The biggest challenge in teaching kids is footwork.

Good footwork is crucial to self-defence and particularly so for Filipino Martial Arts. Want to avoid getting hit, slashed or stabbed? Move your feet.

At the most basic level, one should be able to step up at a 45-degree angle.

one step footwork

Stepping up at a 45-degree angle.

 

Yet, many kids step sideways, instead of 45 degrees as in the above picture. As a result, they are not in the optimal range to execute their technique.

Hence, I’ve been emphasizing this basic footwork pattern heavily in class and am pondering different drills to emphasize this.

I have taught the basic one step footwork more or less in the following progression:

(1) Basic V pattern footwork as illustrated in the below video.

If you are not able to view the video, click here.

I have done this drill with nearly every child in class. The odd thing is that once I remove the sticks, they revert to stepping sideways instead of up at a 45-degree angle.

This requires some problem solving. I’m considering using small orange cones or something similar to really drill this in. I don’t want the kids tripping over sticks on the floor. I may look into Bluetooth speakers at the local computer store to add music into the footwork drills and make it fun for them.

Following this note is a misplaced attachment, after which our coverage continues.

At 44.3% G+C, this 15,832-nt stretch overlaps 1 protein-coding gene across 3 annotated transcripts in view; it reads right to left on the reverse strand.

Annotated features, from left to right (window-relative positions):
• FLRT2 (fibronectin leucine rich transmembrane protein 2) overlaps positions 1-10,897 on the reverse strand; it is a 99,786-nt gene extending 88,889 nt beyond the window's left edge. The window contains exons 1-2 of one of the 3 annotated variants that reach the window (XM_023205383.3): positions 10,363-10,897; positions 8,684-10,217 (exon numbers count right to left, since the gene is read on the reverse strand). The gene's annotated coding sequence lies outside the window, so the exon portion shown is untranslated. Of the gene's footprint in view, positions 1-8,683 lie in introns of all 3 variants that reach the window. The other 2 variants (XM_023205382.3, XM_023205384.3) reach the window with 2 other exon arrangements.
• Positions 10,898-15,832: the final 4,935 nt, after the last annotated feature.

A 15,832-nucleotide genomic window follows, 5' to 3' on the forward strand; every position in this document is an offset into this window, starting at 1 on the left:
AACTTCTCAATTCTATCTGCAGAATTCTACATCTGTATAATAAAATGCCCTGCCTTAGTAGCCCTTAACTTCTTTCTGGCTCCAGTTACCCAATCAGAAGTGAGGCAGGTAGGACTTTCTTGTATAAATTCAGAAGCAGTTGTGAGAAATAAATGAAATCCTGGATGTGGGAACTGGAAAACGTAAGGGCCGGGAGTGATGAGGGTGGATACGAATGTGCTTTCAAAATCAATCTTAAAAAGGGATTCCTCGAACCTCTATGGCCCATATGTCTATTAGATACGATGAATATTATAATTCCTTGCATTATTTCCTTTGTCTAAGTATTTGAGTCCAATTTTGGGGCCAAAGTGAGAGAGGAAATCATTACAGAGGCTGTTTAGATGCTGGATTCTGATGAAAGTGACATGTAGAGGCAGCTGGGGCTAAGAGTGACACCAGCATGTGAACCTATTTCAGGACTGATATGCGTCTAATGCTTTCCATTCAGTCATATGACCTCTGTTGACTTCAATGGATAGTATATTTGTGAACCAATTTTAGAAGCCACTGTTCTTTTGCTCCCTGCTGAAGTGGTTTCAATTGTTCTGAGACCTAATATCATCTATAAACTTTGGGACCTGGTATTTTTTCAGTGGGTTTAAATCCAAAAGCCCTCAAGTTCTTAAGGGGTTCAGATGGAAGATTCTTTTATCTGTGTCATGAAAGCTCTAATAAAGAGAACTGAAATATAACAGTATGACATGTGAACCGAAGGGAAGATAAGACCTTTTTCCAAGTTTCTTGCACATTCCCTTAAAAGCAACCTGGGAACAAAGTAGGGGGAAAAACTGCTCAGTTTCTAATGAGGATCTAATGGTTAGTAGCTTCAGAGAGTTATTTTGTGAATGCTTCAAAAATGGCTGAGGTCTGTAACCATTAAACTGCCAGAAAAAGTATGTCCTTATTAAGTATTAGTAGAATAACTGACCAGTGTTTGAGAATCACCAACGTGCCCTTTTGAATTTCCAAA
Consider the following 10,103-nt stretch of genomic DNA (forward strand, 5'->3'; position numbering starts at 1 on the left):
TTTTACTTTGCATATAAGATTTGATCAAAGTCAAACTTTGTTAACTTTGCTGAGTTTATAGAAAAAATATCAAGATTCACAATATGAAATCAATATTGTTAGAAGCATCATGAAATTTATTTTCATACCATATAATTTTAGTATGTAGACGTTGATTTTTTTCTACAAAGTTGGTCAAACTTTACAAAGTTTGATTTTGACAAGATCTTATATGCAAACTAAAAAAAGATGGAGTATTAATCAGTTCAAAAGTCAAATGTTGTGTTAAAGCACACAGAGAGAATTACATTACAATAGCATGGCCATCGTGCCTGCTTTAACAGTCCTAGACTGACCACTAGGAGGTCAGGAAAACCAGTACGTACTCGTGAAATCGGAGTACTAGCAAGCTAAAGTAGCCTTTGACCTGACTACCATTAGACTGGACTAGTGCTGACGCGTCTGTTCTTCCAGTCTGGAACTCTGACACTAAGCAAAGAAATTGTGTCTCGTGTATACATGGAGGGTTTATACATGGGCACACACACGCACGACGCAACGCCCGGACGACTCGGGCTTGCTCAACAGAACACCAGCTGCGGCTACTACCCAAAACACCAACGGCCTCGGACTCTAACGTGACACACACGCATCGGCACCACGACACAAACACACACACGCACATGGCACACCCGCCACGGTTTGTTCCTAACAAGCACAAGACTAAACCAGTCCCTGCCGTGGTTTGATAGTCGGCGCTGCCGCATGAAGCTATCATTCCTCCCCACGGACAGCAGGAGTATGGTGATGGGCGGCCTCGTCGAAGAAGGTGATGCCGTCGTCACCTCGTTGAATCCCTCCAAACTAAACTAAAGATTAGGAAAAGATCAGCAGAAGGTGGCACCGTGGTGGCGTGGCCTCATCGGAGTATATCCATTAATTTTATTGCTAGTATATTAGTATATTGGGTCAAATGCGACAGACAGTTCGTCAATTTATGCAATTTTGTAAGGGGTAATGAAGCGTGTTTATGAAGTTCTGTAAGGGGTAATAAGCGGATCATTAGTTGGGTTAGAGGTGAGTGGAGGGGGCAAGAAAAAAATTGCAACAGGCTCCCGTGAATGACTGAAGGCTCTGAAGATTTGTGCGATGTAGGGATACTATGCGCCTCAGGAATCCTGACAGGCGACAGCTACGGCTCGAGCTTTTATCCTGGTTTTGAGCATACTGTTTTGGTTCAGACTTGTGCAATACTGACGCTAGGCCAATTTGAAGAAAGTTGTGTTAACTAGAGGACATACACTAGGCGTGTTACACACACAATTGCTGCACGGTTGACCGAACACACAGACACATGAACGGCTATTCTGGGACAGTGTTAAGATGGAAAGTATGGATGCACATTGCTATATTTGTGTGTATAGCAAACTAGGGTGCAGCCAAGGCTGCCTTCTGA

Granted, many of my students are in the 5 to 8-year-old range and it will take time for them to get the hang of this. I just have to get creative in getting the importance of footwork across to them.

(2) Brace Block against Angles of Attack

If you are not able to view this video, please click here.

As can be seen in the video, I will have kids practice their brace block against the angles of attack and make sure that they step up at a 45-degree angle away from the attack. Sometimes, they still step a bit to the side more than I would like.

I know that this will take time. Many need constant reminders to move their feet. It’s my job to remind them to keep moving their feet. I’ll be looking for fun ways to get this message across to them. As noted above, I will be experimenting with ways to drill this without it being too rote.

Bottom line, I find that teaching good footwork is the biggest challenge in teaching kids. What more important skill is there than footwork?

Over to you, what basic footwork drills do you teach? Let’s hear them!

 

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